JIMMY iENNER, Jr.
ANTIQUES ROADSHOW comes to Vermont for the first time, bringing several thousand participants to the Shelburne Museum for an unforgettable event.
On a hot summer day, Shelburne Museum was buzzing with excitement. The parking lot was packed with rows of cars that stretched as far as the eye could see, camera crews were pacing the grounds and setting up cutting-edge equipment, and hundreds of people were lined up in front of the gift shop entrance. After 26 seasons on-air, the enduring PBS television show, ANTIQUES ROADSHOW, had finally come to Vermont to film the first three episodes ever shot in the Green Mountain State. The landmark event served as the final stop on the celebrated show’s 27th season tour. It took place on July 12th, 2022, and drew nearly three thousand people to Shelburne Museum. Participants brought their antique artifacts, jewelry, artworks, prints, memorabilia, and many other items. Their family heirlooms and prized antiques were appraised by ANTIQUES ROADSHOW’s team of knowledgeable appraisers, who provided them with fascinating and insightful information. The appraised value of the items may have vastly differed from person to person, but the memories that many of them took home from their experience at ANTIQUES ROADSHOW’s first visit to Vermont were truly priceless.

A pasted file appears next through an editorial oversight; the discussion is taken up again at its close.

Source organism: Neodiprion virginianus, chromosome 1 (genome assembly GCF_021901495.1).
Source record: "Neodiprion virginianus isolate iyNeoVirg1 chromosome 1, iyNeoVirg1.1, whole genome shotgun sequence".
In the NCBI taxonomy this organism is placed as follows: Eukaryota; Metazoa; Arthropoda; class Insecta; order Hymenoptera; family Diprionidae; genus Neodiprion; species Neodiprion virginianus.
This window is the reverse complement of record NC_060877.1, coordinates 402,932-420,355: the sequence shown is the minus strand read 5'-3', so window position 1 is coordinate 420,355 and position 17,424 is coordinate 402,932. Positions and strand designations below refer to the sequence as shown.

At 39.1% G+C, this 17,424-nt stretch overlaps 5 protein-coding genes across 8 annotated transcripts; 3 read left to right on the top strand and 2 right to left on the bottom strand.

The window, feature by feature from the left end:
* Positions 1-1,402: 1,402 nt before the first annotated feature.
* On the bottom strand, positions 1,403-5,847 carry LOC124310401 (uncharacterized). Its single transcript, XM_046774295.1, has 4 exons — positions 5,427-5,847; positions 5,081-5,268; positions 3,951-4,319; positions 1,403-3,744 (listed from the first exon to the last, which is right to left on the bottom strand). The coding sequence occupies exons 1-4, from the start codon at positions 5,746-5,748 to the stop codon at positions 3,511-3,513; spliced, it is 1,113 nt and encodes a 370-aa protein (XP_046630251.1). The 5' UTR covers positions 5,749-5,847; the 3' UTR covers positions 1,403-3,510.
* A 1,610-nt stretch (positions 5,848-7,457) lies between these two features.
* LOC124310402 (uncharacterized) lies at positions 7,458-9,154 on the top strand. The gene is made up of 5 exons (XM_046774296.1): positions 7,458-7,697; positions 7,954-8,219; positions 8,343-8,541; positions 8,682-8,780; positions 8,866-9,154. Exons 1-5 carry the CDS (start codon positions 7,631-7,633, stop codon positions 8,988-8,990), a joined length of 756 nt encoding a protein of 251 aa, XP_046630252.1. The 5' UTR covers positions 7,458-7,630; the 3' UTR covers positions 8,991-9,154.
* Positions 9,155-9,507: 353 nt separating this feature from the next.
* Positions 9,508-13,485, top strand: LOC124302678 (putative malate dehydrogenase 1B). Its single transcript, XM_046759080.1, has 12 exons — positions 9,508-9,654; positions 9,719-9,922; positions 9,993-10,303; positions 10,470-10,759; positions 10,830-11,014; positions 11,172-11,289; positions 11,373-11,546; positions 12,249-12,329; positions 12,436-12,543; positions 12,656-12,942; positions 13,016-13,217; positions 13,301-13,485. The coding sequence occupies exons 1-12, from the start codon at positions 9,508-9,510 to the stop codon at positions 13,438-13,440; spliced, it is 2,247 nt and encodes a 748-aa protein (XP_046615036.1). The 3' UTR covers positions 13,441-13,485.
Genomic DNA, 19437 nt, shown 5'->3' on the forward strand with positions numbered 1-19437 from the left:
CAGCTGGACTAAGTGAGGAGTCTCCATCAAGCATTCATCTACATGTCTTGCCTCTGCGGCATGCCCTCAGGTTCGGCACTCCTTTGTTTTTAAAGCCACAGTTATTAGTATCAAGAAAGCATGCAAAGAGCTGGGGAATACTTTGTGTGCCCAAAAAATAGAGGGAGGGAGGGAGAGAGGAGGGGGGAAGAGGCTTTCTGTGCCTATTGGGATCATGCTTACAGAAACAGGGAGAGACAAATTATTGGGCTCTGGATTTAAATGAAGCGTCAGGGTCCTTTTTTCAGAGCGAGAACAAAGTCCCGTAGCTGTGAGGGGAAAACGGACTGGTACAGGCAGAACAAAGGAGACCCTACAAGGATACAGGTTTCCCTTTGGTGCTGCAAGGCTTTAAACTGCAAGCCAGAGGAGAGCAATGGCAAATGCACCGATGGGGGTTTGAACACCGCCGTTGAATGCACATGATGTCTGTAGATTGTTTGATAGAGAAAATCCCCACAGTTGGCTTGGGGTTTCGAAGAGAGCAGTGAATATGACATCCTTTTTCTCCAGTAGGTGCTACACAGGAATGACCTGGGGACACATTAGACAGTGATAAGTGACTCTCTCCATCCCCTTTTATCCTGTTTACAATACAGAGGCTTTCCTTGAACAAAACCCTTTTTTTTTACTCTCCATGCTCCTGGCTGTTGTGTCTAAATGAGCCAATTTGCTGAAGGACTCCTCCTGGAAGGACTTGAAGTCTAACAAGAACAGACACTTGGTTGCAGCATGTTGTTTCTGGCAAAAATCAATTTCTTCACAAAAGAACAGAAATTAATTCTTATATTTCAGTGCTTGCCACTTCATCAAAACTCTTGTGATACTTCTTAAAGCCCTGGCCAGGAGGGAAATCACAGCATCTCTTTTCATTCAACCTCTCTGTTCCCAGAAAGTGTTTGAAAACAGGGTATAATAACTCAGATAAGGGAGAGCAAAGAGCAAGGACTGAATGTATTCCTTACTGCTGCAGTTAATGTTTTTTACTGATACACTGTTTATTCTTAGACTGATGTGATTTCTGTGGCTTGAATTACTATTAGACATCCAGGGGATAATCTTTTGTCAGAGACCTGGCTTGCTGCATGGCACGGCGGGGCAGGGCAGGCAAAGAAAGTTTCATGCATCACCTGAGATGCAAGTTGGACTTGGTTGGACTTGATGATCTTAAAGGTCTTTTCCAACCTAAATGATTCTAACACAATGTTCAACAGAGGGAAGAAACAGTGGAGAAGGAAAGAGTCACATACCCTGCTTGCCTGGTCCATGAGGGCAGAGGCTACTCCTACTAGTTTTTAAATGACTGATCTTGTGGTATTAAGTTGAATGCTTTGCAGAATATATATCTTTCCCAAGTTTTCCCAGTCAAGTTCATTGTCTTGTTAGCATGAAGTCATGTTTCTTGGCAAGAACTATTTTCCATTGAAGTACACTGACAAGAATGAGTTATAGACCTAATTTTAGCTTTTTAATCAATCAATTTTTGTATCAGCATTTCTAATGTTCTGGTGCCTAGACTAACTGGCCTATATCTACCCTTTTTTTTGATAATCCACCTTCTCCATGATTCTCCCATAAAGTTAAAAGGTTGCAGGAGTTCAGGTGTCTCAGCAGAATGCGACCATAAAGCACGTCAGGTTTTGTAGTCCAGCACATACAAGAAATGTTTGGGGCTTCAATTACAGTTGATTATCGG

According to ANTIQUES ROADSHOW’s Executive Producer, Marsha Bemko, Vermont was the most popular stop on the 27th season’s nationwide tour. “It was interesting to see that Vermont had the most applicants of any stop on our tour – 17,428 to be exact.” According to information provided by GBH (the PBS station that oversees the production of ANTIQUES ROADSHOW), 11,245 of the applicants were from Vermont. “The tour stop with the second-highest number of applicants was Woodside, California, and California has a much larger population.”
Bemko adds that although ANTIQUES ROADSHOW is inundated with requests from people who want the show to come visit their city, Shelburne Museum stood out for several reasons. Firstly, the
president of GBH Jonathan Abbott, has an ancestor that was a docent at Shelburne Museum. “In addition to the numerous suggestions that we received, Jon also highly recommended the Shelburne
Museum,” said Bemko.
“Receiving a significant number of suggestions for any location will cause you to look at a place. Still, sometimes after we take a good look at a location, we realize that we can’t hold an event there. Shelburne fit the bill for us in so many ways. Wherever we are, the grounds need to be able to cope with thousands of participants. Not every place can work for that kind of crowd flow. The other real clincher for Shelburne Museum was that it had history that we could talk about. There’s a lot to see there, and it had a lot of gorgeous spots where we could film.”